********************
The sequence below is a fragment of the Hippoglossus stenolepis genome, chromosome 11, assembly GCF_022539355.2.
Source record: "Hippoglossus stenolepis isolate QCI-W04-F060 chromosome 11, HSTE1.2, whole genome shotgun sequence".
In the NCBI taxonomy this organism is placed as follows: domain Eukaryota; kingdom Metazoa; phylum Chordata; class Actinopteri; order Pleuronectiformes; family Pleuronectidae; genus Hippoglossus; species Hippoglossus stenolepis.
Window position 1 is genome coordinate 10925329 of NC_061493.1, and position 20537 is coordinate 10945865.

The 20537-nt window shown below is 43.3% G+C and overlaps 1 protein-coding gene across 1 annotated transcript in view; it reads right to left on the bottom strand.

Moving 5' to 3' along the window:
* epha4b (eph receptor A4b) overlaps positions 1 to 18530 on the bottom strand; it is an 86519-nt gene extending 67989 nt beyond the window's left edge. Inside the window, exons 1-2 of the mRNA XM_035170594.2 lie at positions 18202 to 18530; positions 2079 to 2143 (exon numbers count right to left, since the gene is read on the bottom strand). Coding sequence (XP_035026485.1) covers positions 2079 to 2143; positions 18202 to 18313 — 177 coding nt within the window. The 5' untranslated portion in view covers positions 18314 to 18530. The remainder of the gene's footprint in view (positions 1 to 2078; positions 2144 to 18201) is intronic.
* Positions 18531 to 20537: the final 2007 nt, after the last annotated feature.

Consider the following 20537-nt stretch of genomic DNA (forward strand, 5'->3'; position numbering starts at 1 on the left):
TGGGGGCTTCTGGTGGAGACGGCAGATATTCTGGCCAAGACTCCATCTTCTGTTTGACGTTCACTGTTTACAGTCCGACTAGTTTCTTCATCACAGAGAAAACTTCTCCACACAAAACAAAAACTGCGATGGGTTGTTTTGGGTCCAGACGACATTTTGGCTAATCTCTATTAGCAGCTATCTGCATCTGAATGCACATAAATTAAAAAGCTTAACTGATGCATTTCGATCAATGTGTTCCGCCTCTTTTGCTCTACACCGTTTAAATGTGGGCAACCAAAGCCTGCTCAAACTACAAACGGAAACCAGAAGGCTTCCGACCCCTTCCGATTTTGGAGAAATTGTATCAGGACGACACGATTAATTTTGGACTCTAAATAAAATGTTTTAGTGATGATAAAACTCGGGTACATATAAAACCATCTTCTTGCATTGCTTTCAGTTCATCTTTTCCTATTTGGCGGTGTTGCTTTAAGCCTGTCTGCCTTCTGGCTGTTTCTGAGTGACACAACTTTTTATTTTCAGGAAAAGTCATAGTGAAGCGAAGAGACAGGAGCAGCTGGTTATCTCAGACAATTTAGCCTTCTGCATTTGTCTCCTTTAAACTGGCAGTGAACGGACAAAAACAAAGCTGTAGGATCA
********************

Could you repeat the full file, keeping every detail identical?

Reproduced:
The sequence below is a fragment of the Hippoglossus stenolepis genome, chromosome 11, assembly GCF_022539355.2.
Source record: "Hippoglossus stenolepis isolate QCI-W04-F060 chromosome 11, HSTE1.2, whole genome shotgun sequence".
In the NCBI taxonomy this organism is placed as follows: domain Eukaryota; kingdom Metazoa; phylum Chordata; class Actinopteri; order Pleuronectiformes; family Pleuronectidae; genus Hippoglossus; species Hippoglossus stenolepis.
Window position 1 is genome coordinate 10925329 of NC_061493.1, and position 20537 is coordinate 10945865.

The 20537-nt window shown below is 43.3% G+C and overlaps 1 protein-coding gene across 1 annotated transcript in view; it reads right to left on the bottom strand.

Moving 5' to 3' along the window:
* epha4b (eph receptor A4b) overlaps positions 1 to 18530 on the bottom strand; it is an 86519-nt gene extending 67989 nt beyond the window's left edge. Inside the window, exons 1-2 of the mRNA XM_035170594.2 lie at positions 18202 to 18530; positions 2079 to 2143 (exon numbers count right to left, since the gene is read on the bottom strand). Coding sequence (XP_035026485.1) covers positions 2079 to 2143; positions 18202 to 18313 — 177 coding nt within the window. The 5' untranslated portion in view covers positions 18314 to 18530. The remainder of the gene's footprint in view (positions 1 to 2078; positions 2144 to 18201) is intronic.
* Positions 18531 to 20537: the final 2007 nt, after the last annotated feature.

Consider the following 20537-nt stretch of genomic DNA (forward strand, 5'->3'; position numbering starts at 1 on the left):
TGGGGGCTTCTGGTGGAGACGGCAGATATTCTGGCCAAGACTCCATCTTCTGTTTGACGTTCACTGTTTACAGTCCGACTAGTTTCTTCATCACAGAGAAAACTTCTCCACACAAAACAAAAACTGCGATGGGTTGTTTTGGGTCCAGACGACATTTTGGCTAATCTCTATTAGCAGCTATCTGCATCTGAATGCACATAAATTAAAAAGCTTAACTGATGCATTTCGATCAATGTGTTCCGCCTCTTTTGCTCTACACCGTTTAAATGTGGGCAACCAAAGCCTGCTCAAACTACAAACGGAAACCAGAAGGCTTCCGACCCCTTCCGATTTTGGAGAAATTGTATCAGGACGACACGATTAATTTTGGACTCTAAATAAAATGTTTTAGTGATGATAAAACTCGGGTACATATAAAACCATCTTCTTGCATTGCTTTCAGTTCATCTTTTCCTATTTGGCGGTGTTGCTTTAAGCCTGTCTGCCTTCTGGCTGTTTCTGAGTGACACAACTTTTTATTTTCAGGAAAAGTCATAGTGAAGCGAAGAGACAGGAGCAGCTGGTTATCTCAGACAATTTAGCCTTCTGCATTTGTCTCCTTTAAACTGGCAGTGAACGGACAAAAACAAAGCTGTAGGATCA